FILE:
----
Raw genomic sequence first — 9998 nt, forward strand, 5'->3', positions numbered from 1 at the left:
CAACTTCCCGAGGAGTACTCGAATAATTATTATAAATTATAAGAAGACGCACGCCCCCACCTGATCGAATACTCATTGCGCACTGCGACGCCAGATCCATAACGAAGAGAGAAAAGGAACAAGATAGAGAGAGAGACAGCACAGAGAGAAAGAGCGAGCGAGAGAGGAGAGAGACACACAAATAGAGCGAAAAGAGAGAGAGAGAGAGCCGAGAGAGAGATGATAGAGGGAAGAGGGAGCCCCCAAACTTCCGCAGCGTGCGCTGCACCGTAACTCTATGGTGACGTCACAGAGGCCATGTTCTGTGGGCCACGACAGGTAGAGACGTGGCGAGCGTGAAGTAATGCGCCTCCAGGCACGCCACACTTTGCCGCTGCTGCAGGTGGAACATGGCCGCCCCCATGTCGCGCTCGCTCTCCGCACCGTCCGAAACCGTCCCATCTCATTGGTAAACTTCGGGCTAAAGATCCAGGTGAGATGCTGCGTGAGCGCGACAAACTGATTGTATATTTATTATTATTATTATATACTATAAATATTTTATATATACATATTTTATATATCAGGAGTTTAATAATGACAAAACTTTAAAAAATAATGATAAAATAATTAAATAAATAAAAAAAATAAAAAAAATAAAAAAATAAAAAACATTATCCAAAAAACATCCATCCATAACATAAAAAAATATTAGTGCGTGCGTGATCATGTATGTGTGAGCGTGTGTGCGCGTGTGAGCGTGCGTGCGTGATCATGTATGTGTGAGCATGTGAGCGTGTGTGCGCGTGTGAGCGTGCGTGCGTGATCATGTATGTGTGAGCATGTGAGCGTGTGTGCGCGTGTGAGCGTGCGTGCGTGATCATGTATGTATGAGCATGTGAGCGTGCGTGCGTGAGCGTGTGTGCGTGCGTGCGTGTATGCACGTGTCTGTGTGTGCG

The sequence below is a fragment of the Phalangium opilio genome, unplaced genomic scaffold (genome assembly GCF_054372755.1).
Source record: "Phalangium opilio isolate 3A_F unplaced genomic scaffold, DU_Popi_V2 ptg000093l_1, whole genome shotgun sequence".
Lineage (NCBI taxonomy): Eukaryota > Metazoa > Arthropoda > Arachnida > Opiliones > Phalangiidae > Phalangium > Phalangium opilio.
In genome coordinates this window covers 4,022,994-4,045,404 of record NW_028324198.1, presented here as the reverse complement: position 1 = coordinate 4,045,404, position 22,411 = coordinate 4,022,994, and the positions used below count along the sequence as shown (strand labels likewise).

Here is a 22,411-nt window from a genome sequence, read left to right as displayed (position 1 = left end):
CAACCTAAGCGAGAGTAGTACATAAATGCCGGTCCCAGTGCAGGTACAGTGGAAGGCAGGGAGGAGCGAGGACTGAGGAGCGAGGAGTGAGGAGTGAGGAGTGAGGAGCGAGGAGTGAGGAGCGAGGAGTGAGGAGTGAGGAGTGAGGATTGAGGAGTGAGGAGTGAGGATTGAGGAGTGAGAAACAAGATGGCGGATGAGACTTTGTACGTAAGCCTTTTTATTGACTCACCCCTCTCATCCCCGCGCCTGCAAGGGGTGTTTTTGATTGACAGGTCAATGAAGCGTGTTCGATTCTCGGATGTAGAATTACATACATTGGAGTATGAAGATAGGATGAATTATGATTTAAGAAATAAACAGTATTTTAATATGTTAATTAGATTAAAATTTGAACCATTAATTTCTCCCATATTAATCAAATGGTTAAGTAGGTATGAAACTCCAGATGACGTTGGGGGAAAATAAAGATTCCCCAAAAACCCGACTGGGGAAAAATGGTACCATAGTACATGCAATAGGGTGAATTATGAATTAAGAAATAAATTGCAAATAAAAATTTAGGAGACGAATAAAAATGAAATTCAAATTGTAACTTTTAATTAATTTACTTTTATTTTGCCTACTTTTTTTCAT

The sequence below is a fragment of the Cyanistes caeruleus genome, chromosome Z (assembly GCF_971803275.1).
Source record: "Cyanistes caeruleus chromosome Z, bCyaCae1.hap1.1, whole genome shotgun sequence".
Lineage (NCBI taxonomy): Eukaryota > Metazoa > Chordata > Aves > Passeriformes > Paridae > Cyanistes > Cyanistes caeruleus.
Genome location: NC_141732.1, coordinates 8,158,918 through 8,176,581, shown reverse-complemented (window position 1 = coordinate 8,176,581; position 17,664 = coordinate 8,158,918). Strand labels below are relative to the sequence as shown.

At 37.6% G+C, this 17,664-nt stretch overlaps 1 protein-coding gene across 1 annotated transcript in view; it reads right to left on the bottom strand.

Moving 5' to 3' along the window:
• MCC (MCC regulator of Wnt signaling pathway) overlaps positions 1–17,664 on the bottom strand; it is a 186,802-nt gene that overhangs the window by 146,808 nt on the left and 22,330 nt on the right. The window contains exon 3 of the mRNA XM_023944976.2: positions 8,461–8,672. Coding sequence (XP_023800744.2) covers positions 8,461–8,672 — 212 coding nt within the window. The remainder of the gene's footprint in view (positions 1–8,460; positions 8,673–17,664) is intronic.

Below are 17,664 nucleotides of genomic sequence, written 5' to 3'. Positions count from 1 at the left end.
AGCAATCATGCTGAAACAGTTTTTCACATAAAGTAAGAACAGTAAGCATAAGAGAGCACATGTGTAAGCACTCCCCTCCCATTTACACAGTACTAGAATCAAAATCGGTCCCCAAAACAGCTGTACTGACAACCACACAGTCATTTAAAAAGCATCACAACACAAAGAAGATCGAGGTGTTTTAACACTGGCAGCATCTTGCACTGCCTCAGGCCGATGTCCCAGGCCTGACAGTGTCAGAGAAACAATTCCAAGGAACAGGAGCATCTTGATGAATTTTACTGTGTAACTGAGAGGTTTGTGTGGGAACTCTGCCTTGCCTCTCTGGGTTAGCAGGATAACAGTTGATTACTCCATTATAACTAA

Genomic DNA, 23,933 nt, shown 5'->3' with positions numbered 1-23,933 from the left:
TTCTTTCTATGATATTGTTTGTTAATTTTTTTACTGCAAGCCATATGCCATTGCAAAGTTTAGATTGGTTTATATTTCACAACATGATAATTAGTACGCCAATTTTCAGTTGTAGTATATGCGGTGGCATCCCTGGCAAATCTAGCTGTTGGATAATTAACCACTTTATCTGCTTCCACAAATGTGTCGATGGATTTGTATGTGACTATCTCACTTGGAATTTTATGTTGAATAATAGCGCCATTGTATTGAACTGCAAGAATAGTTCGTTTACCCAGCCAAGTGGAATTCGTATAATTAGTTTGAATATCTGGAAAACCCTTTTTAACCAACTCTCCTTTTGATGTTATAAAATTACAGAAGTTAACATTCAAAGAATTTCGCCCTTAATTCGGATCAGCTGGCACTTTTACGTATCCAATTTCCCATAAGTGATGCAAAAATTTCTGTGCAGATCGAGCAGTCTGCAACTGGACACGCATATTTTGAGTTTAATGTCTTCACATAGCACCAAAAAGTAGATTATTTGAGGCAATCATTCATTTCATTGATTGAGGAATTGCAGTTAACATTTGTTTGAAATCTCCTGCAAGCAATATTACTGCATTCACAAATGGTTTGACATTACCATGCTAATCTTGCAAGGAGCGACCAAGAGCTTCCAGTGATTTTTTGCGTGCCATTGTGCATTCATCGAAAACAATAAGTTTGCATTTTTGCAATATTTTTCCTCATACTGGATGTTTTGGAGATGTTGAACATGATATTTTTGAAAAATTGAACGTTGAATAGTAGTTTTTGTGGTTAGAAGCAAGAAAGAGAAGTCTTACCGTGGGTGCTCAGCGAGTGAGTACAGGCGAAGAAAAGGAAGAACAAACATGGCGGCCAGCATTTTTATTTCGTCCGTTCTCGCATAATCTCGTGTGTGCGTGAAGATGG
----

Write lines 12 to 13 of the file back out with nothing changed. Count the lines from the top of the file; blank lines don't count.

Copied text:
Genome location: NC_141732.1, coordinates 8,158,918 through 8,176,581, shown reverse-complemented (window position 1 = coordinate 8,176,581; position 17,664 = coordinate 8,158,918). Strand labels below are relative to the sequence as shown.

At 37.6% G+C, this 17,664-nt stretch overlaps 1 protein-coding gene across 1 annotated transcript in view; it reads right to left on the bottom strand.